The April 6th ruling from Judge Nelson in Minnesota may cause one side of the player vs owner battle to blink a bit, but that ruling will not end the lockout or get the labor talks restarted. The losing side in the matter will simply appeal the decision, the status quo will remain in effect, and we’ll have a new date to circle on our life without professional football calendar.
This journey through the court system will not produce a 2011 football season, no matter how the case unfolds. As with most arguments that end up in court, each side feels it can prevail — either by winning the case (players) or dragging it out past the opponents’ ability to withstand the financial drain being incurred (owners).
The owners are clearly committed to stonewalling the players right on into and perhaps even all the way through the 2011 season. They are not going to buckle. This would seem to indicate we’ll have scab football this year, if we have any football at all. These players won’t tecnically be scabs, since the current NFL players are not tecnically unionized, but scabs is a more pithy term than replacement players and will suffice to describe them.
The players are full of self-righteous power and zeal at the moment, especially those players running the show who are financially secure and wouldn’t have to play another game ever to pay the rent and otherwise carry on their lives. This does not describe the rank and file player in the league, however. A lost season of paychecks will be financially disastrous.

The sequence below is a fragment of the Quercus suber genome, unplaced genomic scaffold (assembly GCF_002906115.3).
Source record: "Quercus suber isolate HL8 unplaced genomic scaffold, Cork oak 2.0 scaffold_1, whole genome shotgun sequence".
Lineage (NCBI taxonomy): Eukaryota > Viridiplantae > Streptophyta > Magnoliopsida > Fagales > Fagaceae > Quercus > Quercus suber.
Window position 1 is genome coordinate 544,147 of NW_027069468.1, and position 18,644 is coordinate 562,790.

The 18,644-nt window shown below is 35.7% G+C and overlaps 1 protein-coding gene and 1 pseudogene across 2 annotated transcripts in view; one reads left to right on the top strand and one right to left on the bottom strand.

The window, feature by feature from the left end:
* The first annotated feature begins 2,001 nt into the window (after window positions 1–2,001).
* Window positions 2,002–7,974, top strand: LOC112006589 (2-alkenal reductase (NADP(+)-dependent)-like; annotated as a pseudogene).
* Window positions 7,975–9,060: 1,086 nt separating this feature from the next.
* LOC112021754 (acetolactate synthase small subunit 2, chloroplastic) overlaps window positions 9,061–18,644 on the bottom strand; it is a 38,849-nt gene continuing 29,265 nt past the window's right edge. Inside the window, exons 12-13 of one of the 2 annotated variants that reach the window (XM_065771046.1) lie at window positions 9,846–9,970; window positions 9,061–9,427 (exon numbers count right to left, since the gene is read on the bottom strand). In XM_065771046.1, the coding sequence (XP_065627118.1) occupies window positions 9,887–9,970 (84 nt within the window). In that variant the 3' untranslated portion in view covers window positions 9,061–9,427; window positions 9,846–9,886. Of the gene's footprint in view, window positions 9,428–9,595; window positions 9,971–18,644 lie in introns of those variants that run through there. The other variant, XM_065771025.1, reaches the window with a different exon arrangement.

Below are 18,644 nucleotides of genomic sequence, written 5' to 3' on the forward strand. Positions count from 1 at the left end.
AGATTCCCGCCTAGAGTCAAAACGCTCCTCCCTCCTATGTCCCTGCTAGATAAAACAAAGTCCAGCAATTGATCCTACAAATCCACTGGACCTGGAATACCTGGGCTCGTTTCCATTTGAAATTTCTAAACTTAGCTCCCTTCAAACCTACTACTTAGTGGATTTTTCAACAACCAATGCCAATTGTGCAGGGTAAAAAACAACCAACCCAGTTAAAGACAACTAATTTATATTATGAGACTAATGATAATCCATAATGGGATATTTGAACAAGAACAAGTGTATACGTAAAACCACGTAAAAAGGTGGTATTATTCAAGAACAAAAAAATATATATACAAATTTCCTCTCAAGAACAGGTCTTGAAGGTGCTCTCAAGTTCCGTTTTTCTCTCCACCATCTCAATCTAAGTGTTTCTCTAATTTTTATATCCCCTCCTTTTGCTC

We are not going to see Drew Brees or Tom Brady emulate Joe Montana’s charge across the picket line in 1987. Joe was a football player. Brees and Brady are corporations. Any end to the lockout will have to come from the rank and file players. Whether they have the numbers or clout to overthrow the current players’ leadership is doubtful. Whether they have the nerve to cross the picket line on their own and risk permanent disapproval from their football brethren is also doubtful. For now.
The last trip through the court system dragged along for about four years (1989 – 1993). All it achieved was a pile of dough exchanging hands. A new CBA still had to be negotiated. The league and its players continued to play under the old rules during those four years, so we did not miss any football. That is not going to be the case this time. If four years elapse before the lawsuits are finally settled, hardly any current players would have any value at all by the conclusion of the case. And a whole new generation of scab ballers would have replaced them in the fans’ consciousness.
It’s entirely possible the 2011 Draft Class will not see the playing field any sooner than the 2012 Draft Class. It’s also possible 2012 players will skip the draft and sign scab contracts instead. They could also join the 2011 scabbers and form a new players union and sign a new CBA and the current non-unionized union would be de facto defunct.
It’s unlikely that events will go this far. But it’s also unlikely that the football universe will be open for business any time soon.